Before becoming a mother, I always knew breastfeeding was something I wanted to try as breastfeeding has so many health benefits, as well as creating an everlasting bond between you and baby. As the days and weeks and months went by I had no idea that stopping breastfeeding would be harder that starting…
After a particularly traumatic birth, Freddie was laid on my chest. Once all of the doctors, midwives and nurses had left the room, I was told I should have a go at feeding Freddie.
A while later, my midwife reappeared and asked how long he had fed for. If I’m honest, I had no idea if he even had a feed, never mind how long he fed for! I had absolutely no idea what I was doing. This was the first time I’d had a baby.
I had absolutely no idea what I was doing. This was the first time I’d had a baby.
I was overwhelmed with love
Because of the nature of my birth, I had to stay in hospital after giving birth. As I was taken to the ward, my husband, Ryan and mum were told they would have to go home. I was suddenly on my own with this brand-new baby, my baby. I remember spending all night staring at him and cuddling him. I couldn’t believe that my baby boy was finally here and that he was all mine. It was the most overwhelming sense of love I have ever felt.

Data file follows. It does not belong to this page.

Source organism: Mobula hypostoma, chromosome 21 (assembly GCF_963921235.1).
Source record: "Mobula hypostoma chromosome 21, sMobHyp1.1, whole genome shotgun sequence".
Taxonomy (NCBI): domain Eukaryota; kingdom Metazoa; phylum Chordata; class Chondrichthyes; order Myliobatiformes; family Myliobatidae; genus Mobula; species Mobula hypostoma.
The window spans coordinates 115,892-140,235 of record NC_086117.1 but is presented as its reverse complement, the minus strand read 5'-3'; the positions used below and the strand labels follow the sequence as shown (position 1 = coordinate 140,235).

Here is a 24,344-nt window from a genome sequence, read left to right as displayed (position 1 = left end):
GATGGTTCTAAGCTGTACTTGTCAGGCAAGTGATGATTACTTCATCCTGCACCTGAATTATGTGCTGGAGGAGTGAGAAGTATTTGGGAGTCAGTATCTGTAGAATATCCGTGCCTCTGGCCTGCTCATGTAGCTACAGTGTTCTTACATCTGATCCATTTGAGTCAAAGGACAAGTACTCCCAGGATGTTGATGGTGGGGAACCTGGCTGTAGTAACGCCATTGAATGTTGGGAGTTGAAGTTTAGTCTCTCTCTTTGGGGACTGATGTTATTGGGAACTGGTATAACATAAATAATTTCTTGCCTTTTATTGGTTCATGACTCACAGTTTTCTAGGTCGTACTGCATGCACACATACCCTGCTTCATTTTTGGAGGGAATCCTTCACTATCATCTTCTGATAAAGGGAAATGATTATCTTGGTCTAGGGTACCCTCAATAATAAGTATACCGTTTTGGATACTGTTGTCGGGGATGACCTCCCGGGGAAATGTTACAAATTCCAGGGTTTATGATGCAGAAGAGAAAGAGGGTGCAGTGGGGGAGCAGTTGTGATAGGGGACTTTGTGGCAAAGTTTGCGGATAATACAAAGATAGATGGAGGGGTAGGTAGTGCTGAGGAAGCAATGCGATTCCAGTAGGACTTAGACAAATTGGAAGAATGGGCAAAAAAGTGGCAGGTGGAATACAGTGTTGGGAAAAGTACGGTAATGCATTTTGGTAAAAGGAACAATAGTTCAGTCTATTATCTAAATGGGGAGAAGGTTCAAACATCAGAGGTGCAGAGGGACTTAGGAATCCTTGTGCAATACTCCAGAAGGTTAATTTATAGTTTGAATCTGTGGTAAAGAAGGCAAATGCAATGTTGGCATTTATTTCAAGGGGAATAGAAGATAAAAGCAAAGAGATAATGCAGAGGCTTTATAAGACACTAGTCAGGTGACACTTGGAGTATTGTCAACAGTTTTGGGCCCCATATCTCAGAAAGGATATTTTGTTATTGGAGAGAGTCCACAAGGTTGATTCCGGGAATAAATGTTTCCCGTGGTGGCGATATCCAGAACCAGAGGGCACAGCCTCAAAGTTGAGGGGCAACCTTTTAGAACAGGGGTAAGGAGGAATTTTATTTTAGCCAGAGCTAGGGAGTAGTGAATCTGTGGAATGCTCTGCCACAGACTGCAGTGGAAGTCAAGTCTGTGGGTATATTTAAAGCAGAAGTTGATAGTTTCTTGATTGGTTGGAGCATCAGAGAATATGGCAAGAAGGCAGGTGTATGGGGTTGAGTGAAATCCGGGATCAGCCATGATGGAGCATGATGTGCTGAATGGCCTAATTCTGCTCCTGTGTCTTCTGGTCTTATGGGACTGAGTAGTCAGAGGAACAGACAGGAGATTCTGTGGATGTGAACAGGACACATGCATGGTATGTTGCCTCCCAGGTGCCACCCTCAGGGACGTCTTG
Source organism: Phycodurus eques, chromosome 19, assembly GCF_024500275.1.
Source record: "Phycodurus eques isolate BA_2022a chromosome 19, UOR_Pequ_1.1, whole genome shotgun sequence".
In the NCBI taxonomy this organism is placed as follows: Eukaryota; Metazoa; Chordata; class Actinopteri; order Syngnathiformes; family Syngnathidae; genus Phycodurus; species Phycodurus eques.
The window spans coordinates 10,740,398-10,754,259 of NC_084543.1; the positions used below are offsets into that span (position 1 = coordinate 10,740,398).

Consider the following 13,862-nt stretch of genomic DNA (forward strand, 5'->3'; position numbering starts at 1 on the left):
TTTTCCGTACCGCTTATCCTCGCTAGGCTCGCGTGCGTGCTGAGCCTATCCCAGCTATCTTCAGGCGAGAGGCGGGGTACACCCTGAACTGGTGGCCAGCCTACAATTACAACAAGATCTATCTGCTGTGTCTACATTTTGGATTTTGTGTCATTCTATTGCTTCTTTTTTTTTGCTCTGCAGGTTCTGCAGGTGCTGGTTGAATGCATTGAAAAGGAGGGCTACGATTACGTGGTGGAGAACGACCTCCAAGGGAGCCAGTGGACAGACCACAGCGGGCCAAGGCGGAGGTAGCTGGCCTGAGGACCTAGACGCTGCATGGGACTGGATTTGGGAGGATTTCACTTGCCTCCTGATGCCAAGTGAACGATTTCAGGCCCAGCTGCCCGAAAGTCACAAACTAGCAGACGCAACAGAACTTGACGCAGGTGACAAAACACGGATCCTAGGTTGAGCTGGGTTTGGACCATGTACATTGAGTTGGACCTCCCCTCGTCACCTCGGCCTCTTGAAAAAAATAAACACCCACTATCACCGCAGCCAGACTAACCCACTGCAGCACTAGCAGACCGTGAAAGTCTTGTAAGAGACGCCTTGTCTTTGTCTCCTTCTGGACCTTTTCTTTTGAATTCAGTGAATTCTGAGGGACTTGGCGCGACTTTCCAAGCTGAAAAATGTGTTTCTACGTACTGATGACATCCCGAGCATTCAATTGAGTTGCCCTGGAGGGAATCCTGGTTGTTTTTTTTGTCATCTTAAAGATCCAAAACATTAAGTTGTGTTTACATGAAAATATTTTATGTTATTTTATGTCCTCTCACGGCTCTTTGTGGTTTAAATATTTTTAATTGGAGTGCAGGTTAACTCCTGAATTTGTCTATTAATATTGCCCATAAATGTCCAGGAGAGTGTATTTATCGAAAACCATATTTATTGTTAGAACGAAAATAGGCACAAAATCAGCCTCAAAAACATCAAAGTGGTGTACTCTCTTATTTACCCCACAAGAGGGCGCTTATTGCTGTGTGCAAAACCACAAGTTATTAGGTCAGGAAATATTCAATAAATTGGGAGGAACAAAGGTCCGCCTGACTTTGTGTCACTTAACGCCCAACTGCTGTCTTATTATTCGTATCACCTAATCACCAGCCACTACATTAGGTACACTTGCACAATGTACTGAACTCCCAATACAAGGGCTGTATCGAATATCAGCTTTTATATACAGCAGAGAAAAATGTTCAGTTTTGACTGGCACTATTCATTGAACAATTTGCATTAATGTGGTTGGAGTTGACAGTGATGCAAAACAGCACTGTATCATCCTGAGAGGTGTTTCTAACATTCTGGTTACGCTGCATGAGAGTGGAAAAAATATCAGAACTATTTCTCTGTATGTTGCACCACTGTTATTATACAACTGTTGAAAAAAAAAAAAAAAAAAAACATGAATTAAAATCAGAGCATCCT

I offered Freddie a feed at various points during the night, however, he did not latch at all. I expressed my concern to the midwives, but they simply encouraged me to keep trying and told me that he would have some milk if he was hungry.
I offered Freddie a feed at various points during the night, however, he did not latch at all.